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High school debaters talk tough

Cindy Ramunno

EAGLE-VAIL – Children should be seen AND heard – Battle Mountain High School speech team members wear that message across their backs on team T-shirts. The team has competed for the last 18 years under the direction of coach Suzanne Foster. In addition to being a popular teacher at the school, Foster has coached speech and served as the director of countless drama productions. This year, Foster had some help with the team from teachers Phil Qualman and Matt Sargent. Captains were Kelsey Abbott, Kayla Cheatham, Jonathan Kerby and Rolena Richardson. Some of the team’s 32 members debate in competitions and 15 debaters lettered this year. Students in speech competitions take acting and speaking roles, choosing public forum or solo debate.After competing in a multitude of meets from September to the end of January, the team traveled to the state competition in Denver.

And students on the team are passionate about the club at the school. Freshman Emma Szindler joined after older students recommended it. She had already worked with Foster on various productions. “Being on the team was a lot of fun,” Szindler says. “It’s nerve-racking at every competition, but it’s great. It’s different than acting in a production because energy levels and attitudes change.”Junior Chelsea Buniger is a three-year veteran on the team and says she still enjoys it. “States weekend is the best and we meet so many people from around the state by being on this team,” she says.All of the members agree that a lot of confidence and a lot of practice contribute to a successful season.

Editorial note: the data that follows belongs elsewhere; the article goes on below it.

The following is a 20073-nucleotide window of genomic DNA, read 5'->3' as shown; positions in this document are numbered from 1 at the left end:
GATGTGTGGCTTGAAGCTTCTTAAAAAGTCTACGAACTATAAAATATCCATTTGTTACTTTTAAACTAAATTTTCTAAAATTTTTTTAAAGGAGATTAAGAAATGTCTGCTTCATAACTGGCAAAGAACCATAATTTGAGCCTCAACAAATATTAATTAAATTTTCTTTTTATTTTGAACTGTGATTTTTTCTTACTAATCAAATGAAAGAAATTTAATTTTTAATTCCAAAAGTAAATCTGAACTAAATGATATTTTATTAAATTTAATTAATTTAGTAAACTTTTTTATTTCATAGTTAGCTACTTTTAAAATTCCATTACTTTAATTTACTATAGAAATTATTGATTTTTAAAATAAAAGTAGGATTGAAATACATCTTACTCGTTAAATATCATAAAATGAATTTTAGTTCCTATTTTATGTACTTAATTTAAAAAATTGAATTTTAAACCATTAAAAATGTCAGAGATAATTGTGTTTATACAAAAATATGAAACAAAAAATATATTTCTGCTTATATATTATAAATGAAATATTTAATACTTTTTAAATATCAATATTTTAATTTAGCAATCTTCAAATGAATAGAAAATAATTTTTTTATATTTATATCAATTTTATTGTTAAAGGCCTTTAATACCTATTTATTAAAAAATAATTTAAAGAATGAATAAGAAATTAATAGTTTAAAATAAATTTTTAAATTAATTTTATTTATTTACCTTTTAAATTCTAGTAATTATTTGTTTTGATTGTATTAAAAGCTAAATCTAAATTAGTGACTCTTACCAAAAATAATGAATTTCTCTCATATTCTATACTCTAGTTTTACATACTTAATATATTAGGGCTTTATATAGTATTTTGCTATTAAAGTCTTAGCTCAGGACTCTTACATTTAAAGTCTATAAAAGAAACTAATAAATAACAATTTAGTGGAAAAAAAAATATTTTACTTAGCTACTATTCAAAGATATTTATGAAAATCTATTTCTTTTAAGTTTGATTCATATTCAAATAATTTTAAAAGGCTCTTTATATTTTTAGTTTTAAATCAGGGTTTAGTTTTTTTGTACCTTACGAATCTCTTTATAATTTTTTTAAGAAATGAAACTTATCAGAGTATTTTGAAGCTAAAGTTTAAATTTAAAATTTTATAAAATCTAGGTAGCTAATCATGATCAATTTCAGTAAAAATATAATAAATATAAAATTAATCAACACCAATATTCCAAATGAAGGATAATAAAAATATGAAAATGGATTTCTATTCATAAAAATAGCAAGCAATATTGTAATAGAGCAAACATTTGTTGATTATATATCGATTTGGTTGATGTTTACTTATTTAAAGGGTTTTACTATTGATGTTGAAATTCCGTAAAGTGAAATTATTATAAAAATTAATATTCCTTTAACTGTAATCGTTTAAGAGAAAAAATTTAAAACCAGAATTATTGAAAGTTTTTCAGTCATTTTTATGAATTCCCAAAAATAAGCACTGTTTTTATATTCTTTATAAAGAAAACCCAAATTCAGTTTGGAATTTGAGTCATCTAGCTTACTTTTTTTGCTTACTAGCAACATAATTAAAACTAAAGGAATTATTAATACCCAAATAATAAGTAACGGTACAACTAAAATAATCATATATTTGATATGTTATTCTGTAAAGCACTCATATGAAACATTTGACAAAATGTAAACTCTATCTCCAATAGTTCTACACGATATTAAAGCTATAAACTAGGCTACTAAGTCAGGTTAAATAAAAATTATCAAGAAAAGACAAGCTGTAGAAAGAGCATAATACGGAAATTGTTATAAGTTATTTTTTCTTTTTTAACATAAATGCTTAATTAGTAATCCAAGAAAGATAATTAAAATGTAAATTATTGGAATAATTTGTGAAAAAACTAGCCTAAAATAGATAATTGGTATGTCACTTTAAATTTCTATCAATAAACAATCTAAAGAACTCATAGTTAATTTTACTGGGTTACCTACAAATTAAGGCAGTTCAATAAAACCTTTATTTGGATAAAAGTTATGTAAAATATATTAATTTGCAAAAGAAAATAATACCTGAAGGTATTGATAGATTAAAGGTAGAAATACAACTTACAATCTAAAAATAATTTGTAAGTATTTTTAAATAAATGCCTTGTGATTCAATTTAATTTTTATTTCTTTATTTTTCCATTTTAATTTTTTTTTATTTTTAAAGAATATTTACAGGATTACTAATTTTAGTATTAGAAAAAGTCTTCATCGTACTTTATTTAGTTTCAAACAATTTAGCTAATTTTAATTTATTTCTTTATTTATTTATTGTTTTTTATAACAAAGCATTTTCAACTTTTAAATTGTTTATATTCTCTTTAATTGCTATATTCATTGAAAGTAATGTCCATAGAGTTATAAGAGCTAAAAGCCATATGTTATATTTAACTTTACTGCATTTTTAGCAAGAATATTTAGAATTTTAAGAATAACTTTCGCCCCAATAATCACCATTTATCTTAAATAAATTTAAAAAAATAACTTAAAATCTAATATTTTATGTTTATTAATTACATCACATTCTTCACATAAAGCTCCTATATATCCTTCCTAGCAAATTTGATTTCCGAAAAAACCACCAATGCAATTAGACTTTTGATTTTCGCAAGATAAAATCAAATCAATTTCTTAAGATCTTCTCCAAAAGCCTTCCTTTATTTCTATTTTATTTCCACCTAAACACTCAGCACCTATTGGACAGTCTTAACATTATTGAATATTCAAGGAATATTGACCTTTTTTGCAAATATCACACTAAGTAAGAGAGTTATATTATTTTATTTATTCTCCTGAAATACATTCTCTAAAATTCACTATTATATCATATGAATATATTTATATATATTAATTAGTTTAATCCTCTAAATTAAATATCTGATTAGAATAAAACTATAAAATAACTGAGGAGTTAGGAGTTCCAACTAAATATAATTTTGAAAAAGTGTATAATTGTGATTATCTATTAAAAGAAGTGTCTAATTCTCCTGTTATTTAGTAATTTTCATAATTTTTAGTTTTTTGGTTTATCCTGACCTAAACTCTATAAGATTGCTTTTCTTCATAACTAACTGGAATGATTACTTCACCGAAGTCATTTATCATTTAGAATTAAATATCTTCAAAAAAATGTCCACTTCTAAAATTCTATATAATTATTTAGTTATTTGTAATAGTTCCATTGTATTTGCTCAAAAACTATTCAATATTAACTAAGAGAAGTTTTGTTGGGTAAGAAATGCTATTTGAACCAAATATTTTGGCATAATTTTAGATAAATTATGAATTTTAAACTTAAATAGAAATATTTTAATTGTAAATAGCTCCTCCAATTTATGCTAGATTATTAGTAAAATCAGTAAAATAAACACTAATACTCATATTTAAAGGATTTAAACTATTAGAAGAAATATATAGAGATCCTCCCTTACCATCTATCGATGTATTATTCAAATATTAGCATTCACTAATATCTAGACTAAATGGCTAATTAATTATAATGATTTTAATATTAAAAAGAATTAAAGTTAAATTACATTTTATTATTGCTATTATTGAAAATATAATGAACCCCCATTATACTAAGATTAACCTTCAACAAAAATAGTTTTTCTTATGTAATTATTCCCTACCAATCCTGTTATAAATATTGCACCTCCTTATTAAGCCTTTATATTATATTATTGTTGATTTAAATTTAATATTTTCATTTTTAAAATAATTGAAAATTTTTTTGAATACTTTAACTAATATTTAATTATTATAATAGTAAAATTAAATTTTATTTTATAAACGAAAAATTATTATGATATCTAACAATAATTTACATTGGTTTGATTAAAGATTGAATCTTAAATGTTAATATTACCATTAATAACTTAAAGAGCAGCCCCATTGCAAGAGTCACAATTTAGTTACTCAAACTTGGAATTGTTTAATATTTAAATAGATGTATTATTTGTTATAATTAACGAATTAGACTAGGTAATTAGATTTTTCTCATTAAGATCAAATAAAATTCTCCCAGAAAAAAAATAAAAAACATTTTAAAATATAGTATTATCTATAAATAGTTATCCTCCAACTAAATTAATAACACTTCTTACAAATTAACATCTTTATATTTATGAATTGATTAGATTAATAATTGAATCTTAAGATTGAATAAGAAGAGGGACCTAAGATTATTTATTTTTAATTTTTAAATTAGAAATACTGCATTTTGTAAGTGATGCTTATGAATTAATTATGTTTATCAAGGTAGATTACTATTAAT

“We had an excellent year,” says Foster, who adds that one highlight was the November meet in Strasburg, where individuals swept the first through fourth places in every event. “That’s never happened before,” Foster says. Foster also credits coach Qualman with the team’s improvements. Next year’s team also looks promising with only nine seniors leaving the group. McCleese Stephens and Kelsey Abbott are two of those seniors. Stephens competed all four years, while Abbott started as a sophomore. Both are attending college in the fall. McCleese will study film, TV and radio. “The entire year was fun, but one highlight was seeing Gypsy at the Dinner Theater in Denver during states weekend,” Abbott says.



Some students initially join the team in order to list the extracurricular activity on their college resumes. But after participating, the benefits are far greater, says sophomore Katie Denton. Denton’s acting has improved and she plans to try debate next year, she says. “It’s a lot different than performing in the way that you’re competing with different kids and you have to work with the audience,” Denton says. Vail, Colorado


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